#PutinAtWar: Russia’s Big Guns on the Move

Analyzing Russia’s Strategic Missile Forces in Novosibirsk Oblast

Left: (Source: VK); Right: (Source: VK).

Just as Zapad 2017 ended and the last troops withdrew from Belarus, Russia announced another military exercise, this time to the south. On September 29th, a message appeared on Russia’s Ministry of Defense (MoD) website that a Strategic Missile Forces exercise took place near Novosibirsk. Over 400 pieces of hardware and over 4,000 troops participated in the exercise.

According to the Russian MoD, Strategic Missile Forces deployed approximately 20 RS-24 Yars missile systems (NATO reporting name: SS-29) in battle ready status. The message stated that these units drilled placing missile systems on combat patrol routes, repositioning, camouflaging, and screening patrols; however, the message did not mention the time period of the exercise. @DFRLab took a deeper look into the exercise, noting that more than 20 units of intercontinental ballistic missile systems also participated.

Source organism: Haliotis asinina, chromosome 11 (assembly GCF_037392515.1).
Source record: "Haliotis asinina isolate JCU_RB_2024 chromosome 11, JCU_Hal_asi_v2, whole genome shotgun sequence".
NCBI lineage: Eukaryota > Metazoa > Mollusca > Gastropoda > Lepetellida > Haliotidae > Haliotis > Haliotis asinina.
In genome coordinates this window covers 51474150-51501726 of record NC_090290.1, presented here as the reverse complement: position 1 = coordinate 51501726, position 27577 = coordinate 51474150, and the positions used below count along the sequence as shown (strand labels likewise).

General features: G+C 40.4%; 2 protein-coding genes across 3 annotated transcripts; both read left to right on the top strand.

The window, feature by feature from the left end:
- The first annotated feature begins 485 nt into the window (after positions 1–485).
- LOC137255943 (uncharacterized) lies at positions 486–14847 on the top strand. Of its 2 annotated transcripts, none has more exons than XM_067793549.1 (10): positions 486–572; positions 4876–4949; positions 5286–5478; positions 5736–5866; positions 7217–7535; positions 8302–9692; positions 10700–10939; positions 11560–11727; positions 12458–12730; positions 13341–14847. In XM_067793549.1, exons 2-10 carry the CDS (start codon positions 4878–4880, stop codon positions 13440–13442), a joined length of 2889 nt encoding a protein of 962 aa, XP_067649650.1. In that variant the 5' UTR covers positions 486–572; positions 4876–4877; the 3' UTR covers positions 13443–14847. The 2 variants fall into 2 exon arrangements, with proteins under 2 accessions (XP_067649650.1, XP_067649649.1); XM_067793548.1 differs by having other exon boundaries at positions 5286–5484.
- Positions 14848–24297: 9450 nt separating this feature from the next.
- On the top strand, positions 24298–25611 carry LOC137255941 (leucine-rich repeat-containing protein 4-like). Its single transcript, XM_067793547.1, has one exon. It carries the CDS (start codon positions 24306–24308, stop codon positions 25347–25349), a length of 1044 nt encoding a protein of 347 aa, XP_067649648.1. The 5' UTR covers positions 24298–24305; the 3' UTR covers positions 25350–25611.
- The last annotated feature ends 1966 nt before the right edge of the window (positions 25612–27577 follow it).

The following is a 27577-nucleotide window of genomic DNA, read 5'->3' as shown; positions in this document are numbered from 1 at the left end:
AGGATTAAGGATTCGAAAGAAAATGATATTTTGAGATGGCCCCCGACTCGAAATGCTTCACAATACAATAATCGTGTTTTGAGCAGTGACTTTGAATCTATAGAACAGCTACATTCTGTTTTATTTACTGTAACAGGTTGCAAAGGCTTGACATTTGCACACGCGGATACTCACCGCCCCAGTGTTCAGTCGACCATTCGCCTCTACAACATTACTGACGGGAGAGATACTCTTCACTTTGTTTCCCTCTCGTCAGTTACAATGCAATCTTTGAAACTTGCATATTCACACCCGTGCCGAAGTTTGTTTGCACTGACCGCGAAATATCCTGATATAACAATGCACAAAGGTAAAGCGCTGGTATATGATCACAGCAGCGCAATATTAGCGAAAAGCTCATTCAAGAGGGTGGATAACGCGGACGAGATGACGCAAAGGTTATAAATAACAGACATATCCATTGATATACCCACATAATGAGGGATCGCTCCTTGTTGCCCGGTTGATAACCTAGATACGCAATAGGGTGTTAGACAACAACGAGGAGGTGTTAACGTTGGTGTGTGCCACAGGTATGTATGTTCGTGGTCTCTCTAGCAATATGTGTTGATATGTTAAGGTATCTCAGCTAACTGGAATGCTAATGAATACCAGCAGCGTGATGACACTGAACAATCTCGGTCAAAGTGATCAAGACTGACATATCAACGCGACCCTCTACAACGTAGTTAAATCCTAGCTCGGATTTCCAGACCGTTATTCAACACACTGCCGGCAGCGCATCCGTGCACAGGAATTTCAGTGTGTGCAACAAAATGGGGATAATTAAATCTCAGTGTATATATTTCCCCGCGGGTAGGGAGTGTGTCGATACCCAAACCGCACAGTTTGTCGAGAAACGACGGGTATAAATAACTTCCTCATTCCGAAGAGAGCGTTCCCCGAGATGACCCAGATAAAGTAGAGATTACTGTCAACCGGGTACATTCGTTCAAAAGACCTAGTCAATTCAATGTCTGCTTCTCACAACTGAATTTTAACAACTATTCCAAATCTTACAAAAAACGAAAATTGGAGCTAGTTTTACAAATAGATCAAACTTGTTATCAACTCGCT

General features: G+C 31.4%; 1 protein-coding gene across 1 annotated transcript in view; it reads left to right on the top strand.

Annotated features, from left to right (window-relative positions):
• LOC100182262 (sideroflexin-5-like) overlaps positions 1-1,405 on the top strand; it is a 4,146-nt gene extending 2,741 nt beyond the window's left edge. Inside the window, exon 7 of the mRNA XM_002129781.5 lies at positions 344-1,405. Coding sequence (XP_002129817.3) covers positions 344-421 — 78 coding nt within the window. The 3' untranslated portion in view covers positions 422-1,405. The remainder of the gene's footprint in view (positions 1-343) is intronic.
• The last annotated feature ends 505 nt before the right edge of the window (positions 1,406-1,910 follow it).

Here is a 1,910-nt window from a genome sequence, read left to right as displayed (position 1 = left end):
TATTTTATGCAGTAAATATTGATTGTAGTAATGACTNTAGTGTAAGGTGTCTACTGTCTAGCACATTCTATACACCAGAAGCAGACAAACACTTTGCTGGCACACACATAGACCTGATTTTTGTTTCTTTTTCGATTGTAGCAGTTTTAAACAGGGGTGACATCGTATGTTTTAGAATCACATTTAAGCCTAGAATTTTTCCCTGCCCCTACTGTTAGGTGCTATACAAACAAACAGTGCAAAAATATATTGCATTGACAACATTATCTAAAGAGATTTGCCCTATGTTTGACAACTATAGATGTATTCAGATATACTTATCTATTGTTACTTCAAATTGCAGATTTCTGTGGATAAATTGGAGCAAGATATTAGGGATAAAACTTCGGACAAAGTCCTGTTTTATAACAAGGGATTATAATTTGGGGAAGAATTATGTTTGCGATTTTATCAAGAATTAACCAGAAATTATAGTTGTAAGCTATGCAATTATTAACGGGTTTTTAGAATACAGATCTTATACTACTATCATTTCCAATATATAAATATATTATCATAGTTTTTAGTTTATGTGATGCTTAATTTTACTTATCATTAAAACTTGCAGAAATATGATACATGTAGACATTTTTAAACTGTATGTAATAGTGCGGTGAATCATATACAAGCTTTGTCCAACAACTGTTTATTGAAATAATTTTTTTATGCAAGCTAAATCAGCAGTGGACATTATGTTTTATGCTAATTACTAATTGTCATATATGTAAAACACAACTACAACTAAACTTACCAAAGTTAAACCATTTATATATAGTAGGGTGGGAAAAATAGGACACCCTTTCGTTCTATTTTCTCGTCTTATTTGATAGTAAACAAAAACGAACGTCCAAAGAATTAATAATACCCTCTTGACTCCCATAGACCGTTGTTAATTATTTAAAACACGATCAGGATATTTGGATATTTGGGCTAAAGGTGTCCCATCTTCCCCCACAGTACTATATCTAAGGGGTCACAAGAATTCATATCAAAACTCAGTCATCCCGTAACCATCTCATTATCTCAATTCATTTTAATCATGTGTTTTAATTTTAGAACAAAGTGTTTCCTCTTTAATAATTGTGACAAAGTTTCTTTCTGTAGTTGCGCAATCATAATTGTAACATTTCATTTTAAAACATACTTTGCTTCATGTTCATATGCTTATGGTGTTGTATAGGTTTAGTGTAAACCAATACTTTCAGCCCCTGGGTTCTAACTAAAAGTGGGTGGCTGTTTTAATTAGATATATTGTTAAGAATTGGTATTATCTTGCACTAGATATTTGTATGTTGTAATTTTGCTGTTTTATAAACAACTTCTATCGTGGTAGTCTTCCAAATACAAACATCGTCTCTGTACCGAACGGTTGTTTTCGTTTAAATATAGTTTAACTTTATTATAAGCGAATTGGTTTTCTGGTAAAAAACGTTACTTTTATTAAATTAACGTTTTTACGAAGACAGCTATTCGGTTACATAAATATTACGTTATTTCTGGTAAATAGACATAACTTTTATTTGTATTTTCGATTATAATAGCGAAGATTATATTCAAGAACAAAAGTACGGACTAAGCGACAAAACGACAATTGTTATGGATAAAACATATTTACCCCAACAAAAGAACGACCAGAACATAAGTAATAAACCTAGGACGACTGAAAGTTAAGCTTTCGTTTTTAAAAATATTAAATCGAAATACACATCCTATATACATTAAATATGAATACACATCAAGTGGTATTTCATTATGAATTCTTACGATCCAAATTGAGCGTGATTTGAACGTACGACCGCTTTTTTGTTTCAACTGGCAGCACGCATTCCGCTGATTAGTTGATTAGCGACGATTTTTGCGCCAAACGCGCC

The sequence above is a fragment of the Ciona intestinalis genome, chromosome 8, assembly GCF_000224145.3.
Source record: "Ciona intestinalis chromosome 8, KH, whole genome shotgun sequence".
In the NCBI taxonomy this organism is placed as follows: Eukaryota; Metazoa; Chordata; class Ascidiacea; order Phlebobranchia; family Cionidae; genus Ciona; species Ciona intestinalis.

Novosibirsk Missile Base

The message posted by Russian MoD contained very little information about the exercise. On September 27th a video appeared on VKontakte (VK) and YouTube providing additional details. A Russia-1 (Россия 1) news anchor introduced the Strategic Missile Forces exercise taking place in Novosibirsk Oblast in a video, which also revealed some details about the exercise and the Strategic Missile Forces itself.

https://vk.com/video39906330_456242744

The 33rd Guards Missile Army’s 39th Guards Missile Division is based just outside of Novosibirsk. According to various sources, this unit includes 27 Yars missile systems, which coincides with the MoD’s official statement regarding the exercise of “over 20 pieces of Yars systems.” The base near Novosibirsk consists of multiple facilities in the area: a main base, barracks, driver training facilities, and hangars for the equipment.